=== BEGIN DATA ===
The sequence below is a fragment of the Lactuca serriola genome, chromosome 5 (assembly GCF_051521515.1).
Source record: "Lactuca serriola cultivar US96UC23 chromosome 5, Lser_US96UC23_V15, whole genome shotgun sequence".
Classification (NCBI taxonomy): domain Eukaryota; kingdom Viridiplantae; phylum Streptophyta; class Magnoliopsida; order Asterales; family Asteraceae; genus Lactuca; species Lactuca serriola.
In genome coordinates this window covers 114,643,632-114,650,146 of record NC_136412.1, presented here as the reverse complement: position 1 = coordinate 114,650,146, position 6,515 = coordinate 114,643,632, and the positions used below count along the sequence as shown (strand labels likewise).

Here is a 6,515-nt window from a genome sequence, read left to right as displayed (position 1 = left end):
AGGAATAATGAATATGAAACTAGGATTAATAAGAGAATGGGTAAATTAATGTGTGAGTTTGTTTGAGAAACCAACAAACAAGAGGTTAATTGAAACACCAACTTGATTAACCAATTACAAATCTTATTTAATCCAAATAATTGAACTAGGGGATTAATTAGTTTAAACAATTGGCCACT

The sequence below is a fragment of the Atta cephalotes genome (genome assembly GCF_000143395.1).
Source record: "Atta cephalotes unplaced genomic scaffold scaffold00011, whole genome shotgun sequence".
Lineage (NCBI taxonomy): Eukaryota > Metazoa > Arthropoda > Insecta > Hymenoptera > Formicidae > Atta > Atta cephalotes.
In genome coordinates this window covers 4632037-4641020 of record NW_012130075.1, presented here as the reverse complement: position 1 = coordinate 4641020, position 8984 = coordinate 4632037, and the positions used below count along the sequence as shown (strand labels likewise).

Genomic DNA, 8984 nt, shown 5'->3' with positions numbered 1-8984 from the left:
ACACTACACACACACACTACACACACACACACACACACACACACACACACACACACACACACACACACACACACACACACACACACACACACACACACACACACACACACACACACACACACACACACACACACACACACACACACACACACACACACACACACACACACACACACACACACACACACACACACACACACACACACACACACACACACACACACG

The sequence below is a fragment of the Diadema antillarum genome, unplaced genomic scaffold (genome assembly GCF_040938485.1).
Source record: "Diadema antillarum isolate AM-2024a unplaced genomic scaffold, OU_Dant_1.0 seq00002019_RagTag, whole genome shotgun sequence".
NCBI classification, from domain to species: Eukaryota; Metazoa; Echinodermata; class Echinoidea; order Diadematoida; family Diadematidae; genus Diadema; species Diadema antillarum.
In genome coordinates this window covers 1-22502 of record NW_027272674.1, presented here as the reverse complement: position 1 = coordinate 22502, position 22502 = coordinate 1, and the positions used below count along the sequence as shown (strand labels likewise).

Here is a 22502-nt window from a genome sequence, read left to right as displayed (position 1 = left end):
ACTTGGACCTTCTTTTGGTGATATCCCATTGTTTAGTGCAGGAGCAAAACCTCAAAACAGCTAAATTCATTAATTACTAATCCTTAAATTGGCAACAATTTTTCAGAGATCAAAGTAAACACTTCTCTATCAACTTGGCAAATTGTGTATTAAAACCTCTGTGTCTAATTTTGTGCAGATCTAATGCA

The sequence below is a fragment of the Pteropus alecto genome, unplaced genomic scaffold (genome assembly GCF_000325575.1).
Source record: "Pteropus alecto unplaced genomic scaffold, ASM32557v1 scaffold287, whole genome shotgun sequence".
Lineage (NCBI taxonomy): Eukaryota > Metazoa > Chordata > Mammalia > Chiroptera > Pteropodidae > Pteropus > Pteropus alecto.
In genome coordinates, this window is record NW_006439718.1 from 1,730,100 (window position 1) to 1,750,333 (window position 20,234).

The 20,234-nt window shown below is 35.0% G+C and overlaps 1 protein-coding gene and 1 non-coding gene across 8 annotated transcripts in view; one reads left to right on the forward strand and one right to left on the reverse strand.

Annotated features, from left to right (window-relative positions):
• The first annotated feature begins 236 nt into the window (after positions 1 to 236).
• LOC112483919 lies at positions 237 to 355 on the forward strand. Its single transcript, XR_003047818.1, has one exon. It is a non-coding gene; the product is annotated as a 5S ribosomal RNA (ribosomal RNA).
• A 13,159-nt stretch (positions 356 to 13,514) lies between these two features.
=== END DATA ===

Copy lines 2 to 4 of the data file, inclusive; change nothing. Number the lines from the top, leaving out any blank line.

Source record: "Lactuca serriola cultivar US96UC23 chromosome 5, Lser_US96UC23_V15, whole genome shotgun sequence".
Classification (NCBI taxonomy): domain Eukaryota; kingdom Viridiplantae; phylum Streptophyta; class Magnoliopsida; order Asterales; family Asteraceae; genus Lactuca; species Lactuca serriola.
In genome coordinates this window covers 114,643,632-114,650,146 of record NC_136412.1, presented here as the reverse complement: position 1 = coordinate 114,650,146, position 6,515 = coordinate 114,643,632, and the positions used below count along the sequence as shown (strand labels likewise).